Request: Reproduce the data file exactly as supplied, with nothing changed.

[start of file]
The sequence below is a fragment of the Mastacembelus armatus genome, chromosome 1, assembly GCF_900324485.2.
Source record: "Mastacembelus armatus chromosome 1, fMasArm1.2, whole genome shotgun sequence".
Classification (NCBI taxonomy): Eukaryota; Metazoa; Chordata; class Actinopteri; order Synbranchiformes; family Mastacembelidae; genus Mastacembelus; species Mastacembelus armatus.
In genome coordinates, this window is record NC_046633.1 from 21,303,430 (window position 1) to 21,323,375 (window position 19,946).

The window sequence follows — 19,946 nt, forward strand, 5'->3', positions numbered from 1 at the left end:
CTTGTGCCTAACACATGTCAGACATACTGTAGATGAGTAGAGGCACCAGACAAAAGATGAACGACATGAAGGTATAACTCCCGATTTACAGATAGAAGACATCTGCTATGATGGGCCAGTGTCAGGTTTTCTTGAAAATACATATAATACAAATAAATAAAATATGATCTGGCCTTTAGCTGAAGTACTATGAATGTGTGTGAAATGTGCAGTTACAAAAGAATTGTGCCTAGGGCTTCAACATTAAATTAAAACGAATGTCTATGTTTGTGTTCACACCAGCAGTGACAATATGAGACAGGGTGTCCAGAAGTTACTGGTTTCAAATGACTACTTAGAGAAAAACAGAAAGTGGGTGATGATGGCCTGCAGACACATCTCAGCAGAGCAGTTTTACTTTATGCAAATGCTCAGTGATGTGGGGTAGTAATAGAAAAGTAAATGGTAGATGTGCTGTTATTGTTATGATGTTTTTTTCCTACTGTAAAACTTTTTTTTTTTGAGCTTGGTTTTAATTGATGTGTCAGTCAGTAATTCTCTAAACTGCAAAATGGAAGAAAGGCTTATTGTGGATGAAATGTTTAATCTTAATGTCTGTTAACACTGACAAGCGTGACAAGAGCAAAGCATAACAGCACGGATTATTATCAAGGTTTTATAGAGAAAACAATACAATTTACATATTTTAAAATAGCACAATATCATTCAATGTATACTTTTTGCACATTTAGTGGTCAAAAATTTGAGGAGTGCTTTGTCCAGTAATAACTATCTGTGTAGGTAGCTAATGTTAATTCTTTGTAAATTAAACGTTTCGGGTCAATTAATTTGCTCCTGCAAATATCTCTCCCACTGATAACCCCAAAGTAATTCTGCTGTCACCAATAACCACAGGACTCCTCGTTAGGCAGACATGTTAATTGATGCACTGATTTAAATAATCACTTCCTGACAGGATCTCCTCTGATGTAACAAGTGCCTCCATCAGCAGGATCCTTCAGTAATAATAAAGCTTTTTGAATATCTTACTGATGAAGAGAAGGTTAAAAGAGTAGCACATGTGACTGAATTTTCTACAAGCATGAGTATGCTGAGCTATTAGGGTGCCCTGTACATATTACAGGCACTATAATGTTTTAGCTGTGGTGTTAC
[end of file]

The sequence below is a fragment of the Mastacembelus armatus genome, chromosome 1, assembly GCF_900324485.2.
Source record: "Mastacembelus armatus chromosome 1, fMasArm1.2, whole genome shotgun sequence".
Classification (NCBI taxonomy): Eukaryota; Metazoa; Chordata; class Actinopteri; order Synbranchiformes; family Mastacembelidae; genus Mastacembelus; species Mastacembelus armatus.
In genome coordinates, this window is record NC_046633.1 from 21,303,430 (window position 1) to 21,323,375 (window position 19,946).

The window sequence follows — 19,946 nt, forward strand, 5'->3', positions numbered from 1 at the left end:
CTTGTGCCTAACACATGTCAGACATACTGTAGATGAGTAGAGGCACCAGACAAAAGATGAACGACATGAAGGTATAACTCCCGATTTACAGATAGAAGACATCTGCTATGATGGGCCAGTGTCAGGTTTTCTTGAAAATACATATAATACAAATAAATAAAATATGATCTGGCCTTTAGCTGAAGTACTATGAATGTGTGTGAAATGTGCAGTTACAAAAGAATTGTGCCTAGGGCTTCAACATTAAATTAAAACGAATGTCTATGTTTGTGTTCACACCAGCAGTGACAATATGAGACAGGGTGTCCAGAAGTTACTGGTTTCAAATGACTACTTAGAGAAAAACAGAAAGTGGGTGATGATGGCCTGCAGACACATCTCAGCAGAGCAGTTTTACTTTATGCAAATGCTCAGTGATGTGGGGTAGTAATAGAAAAGTAAATGGTAGATGTGCTGTTATTGTTATGATGTTTTTTTCCTACTGTAAAACTTTTTTTTTTTGAGCTTGGTTTTAATTGATGTGTCAGTCAGTAATTCTCTAAACTGCAAAATGGAAGAAAGGCTTATTGTGGATGAAATGTTTAATCTTAATGTCTGTTAACACTGACAAGCGTGACAAGAGCAAAGCATAACAGCACGGATTATTATCAAGGTTTTATAGAGAAAACAATACAATTTACATATTTTAAAATAGCACAATATCATTCAATGTATACTTTTTGCACATTTAGTGGTCAAAAATTTGAGGAGTGCTTTGTCCAGTAATAACTATCTGTGTAGGTAGCTAATGTTAATTCTTTGTAAATTAAACGTTTCGGGTCAATTAATTTGCTCCTGCAAATATCTCTCCCACTGATAACCCCAAAGTAATTCTGCTGTCACCAATAACCACAGGACTCCTCGTTAGGCAGACATGTTAATTGATGCACTGATTTAAATAATCACTTCCTGACAGGATCTCCTCTGATGTAACAAGTGCCTCCATCAGCAGGATCCTTCAGTAATAATAAAGCTTTTTGAATATCTTACTGATGAAGAGAAGGTTAAAAGAGTAGCACATGTGACTGAATTTTCTACAAGCATGAGTATGCTGAGCTATTAGGGTGCCCTGTACATATTACAGGCACTATAATGTTTTAGCTGTGGTGTTAC